When a Family Carer wants to do something else…

Last week, I was having a catch up with my mum, she cares for my gran who lives next door to her. My gran is 97, and although she is still able to wash and dress herself, she needs help and support every day. Mum is going to get married soon, and wants live 6 months of the year in France with her husband-to-be. This leaves a dilemma, who will take care of gran.

Mum has supported my gran for many years now. She is the youngest sibling of 5 and the local family help out regularly. Gran, although cheery, worries a lot about small things – she always was a worrier but with age, there are things like memory, and health issues that create further worry for her. Mum spends time ensuring medication is taken, taking her shopping, to medical appointments, keeping her company and generally reassuring her each day.

So, the conversation I had with mum, was that she was letting me know she wants to live in France for six months each year, which I think is great. Mum had conversations with her siblings – they were all in agreement to have a family meeting – I got the feeling that my mum was feeling a bit guilty. I brought this up and advised that there is no need to feel guilty, living life for yourself is nothing to be ashamed about, and there are other family members who can help, and share responsibility between them. I know my mum wouldn’t want to stop me from living my life, so I am pretty sure that her mum would feel the same.

After reassuring my Mum, she then mentioned that gran would probably have to go into a care home. I was pretty horrified at this – gran loves pottering about at home, she loves her surroundings and community – she has been there all her life and I feel that a residential home would see her deteriorating. I talked to my mum about home care, and how this is a better alternative, and that way,  gran is at home. Moving and getting used to such a different environment would be a massive stress to her  – moving is a huge life stress for anyone, let alone a 97 year old. Although mum knew about home care because of me, she didn’t really know how it worked. I explained to her, and advised that everything she does for gran, home care workers can do. This way, family can either just visit to keep gran company, or they can cover some days each week; make gran a meal and take her out.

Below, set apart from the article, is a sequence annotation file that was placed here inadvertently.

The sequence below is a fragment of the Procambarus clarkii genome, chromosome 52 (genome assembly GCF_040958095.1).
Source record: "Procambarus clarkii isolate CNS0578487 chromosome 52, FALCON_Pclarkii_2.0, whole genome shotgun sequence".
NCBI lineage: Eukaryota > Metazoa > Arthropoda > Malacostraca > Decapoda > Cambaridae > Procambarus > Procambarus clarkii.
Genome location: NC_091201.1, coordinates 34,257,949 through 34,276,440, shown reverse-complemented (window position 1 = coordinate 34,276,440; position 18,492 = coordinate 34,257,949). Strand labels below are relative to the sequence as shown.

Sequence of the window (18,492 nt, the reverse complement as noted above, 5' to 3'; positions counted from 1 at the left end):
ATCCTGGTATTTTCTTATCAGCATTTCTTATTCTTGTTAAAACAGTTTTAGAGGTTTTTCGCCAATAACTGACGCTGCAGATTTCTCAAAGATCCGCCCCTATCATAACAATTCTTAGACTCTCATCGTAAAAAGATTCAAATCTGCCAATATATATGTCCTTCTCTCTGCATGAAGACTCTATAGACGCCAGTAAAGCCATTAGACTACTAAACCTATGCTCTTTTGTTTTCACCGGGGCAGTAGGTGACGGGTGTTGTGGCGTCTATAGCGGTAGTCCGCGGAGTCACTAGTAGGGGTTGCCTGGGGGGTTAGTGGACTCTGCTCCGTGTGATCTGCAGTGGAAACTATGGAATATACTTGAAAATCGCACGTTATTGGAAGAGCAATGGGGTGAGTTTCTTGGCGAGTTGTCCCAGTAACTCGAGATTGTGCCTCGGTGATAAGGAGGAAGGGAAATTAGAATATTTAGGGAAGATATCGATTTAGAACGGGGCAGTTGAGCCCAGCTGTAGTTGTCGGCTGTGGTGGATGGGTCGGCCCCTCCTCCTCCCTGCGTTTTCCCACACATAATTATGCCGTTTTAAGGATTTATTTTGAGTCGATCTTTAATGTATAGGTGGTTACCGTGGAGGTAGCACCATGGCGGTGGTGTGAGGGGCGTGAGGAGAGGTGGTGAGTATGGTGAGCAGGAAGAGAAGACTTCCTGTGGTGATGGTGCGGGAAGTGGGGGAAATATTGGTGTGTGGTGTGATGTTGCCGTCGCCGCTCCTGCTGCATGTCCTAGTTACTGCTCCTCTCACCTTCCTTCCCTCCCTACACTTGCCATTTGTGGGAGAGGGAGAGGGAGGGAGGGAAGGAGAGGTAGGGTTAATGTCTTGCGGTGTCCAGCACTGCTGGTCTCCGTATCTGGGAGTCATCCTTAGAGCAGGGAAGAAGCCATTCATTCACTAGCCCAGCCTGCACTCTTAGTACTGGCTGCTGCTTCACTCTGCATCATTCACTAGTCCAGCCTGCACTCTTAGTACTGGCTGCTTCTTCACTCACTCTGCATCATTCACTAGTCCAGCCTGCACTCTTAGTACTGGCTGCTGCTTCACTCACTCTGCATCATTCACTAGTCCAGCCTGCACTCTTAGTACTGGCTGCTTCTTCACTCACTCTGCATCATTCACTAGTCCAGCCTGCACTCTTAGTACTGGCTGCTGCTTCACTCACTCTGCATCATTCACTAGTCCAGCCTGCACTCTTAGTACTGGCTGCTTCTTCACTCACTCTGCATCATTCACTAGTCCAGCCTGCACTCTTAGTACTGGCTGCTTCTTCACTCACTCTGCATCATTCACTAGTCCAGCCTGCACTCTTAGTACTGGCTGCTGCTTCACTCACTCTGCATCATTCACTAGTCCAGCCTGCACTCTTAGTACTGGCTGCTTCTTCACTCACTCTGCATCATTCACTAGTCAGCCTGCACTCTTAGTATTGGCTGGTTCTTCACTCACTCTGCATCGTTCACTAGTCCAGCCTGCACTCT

I volunteered the job of visiting to talk with gran and fully explain the situation, what we can do, and reassure her that the support she has been getting from mum will still be there, just not by her for six months each year. Mum will still visit in that time. She had already tried talking with gran but she dismissed the conversation – probably due to fear. I’m going to attend the family meeting to ensure that it’s a positive one, I can imagine it being a bit emotional, and I would like to ensure everyone gets a fair hearing.

Many families reach this point, and perhaps having a person other than immediate parent and children to intervene can help. A family meeting is always the best way to go about this kind of thing – then ensuring your relative really does understand what is happening. I know that gran will love having home care workers to see her, it may even be a bit less frictious than it will have been with my mum at times – it can be difficult having your child care for you.

If you are not able to arrange for another family member, or person to help and be impartial – and explain home care during family times such as this, then you can arrange help with MyLife – they will be more than happy to help at a time like this.

Tracy Steel

Tracy aspires to live a healthy life and achieves it most days with yoga, running and local organic food - except for those chocolate or cupcake emergencies. Passionate about how the food we eat can enhance our beauty, and help our physical and mental health, she also has a keen interest in psychology and self-development, as well as baking cupcakes. Cats, chocolate and coffee keep her smiling.